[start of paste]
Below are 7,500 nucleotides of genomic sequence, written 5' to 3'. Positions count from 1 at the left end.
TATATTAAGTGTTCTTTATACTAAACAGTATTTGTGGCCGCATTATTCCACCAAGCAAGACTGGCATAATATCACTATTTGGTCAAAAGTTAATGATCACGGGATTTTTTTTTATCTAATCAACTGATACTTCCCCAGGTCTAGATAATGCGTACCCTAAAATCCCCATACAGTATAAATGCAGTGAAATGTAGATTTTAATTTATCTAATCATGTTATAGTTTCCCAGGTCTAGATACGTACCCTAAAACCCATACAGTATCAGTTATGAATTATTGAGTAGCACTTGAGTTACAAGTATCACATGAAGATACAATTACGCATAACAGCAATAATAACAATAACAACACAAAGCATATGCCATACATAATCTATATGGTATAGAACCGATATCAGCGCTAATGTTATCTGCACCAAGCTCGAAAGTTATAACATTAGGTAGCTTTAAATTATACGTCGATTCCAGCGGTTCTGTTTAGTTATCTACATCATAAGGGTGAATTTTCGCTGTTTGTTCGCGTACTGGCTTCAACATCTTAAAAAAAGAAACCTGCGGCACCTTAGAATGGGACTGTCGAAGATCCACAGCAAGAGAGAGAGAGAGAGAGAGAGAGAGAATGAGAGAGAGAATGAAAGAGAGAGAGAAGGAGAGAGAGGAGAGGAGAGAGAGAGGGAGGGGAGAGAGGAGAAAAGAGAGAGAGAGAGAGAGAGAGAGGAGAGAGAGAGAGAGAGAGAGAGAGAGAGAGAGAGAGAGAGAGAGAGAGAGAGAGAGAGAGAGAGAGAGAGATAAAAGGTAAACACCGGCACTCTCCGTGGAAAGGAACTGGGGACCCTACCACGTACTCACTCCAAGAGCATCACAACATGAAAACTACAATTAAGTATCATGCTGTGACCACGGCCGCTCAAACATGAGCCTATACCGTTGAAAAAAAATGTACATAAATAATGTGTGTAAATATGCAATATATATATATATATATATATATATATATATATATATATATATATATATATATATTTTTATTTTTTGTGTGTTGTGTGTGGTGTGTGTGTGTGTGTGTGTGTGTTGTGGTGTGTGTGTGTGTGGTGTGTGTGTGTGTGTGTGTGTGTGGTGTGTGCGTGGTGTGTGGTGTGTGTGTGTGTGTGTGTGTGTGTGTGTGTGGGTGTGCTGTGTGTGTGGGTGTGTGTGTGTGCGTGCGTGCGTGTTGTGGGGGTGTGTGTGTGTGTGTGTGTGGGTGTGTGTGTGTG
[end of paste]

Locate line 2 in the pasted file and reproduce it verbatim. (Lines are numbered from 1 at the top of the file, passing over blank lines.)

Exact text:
TATATTAAGTGTTCTTTATACTAAACAGTATTTGTGGCCGCATTATTCCACCAAGCAAGACTGGCATAATATCACTATTTGGTCAAAAGTTAATGATCACGGGATTTTTTTTTATCTAATCAACTGATACTTCCCCAGGTCTAGATAATGCGTACCCTAAAATCCCCATACAGTATAAATGCAGTGAAATGTAGATTTTAATTTATCTAATCATGTTATAGTTTCCCAGGTCTAGATACGTACCCTAAAACCCATACAGTATCAGTTATGAATTATTGAGTAGCACTTGAGTTACAAGTATCACATGAAGATACAATTACGCATAACAGCAATAATAACAATAACAACACAAAGCATATGCCATACATAATCTATATGGTATAGAACCGATATCAGCGCTAATGTTATCTGCACCAAGCTCGAAAGTTATAACATTAGGTAGCTTTAAATTATACGTCGATTCCAGCGGTTCTGTTTAGTTATCTACATCATAAGGGTGAATTTTCGCTGTTTGTTCGCGTACTGGCTTCAACATCTTAAAAAAAGAAACCTGCGGCACCTTAGAATGGGACTGTCGAAGATCCACAGCAAGAGAGAGAGAGAGAGAGAGAGAGAGAATGAGAGAGAGAATGAAAGAGAGAGAGAAGGAGAGAGAGGAGAGGAGAGAGAGAGGGAGGGGAGAGAGGAGAAAAGAGAGAGAGAGAGAGAGAGAGAGGAGAGAGAGAGAGAGAGAGAGAGAGAGAGAGAGAGAGAGAGAGAGAGAGAGAGAGAGAGAGAGAGAGAGAGATAAAAGGTAAACACCGGCACTCTCCGTGGAAAGGAACTGGGGACCCTACCACGTACTCACTCCAAGAGCATCACAACATGAAAACTACAATTAAGTATCATGCTGTGACCACGGCCGCTCAAACATGAGCCTATACCGTTGAAAAAAAATGTACATAAATAATGTGTGTAAATATGCAATATATATATATATATATATATATATATATATATATATATATATATATATATATATTTTTATTTTTTGTGTGTTGTGTGTGGTGTGTGTGTGTGTGTGTGTGTGTTGTGGTGTGTGTGTGTGTGGTGTGTGTGTGTGTGTGTGTGTGTGGTGTGTGCGTGGTGTGTGGTGTGTGTGTGTGTGTGTGTGTGTGTGTGTGTGGGTGTGCTGTGTGTGTGGGTGTGTGTGTGTGCGTGCGTGCGTGTTGTGGGGGTGTGTGTGTGTGTGTGTGTGGGTGTGTGTGTGTG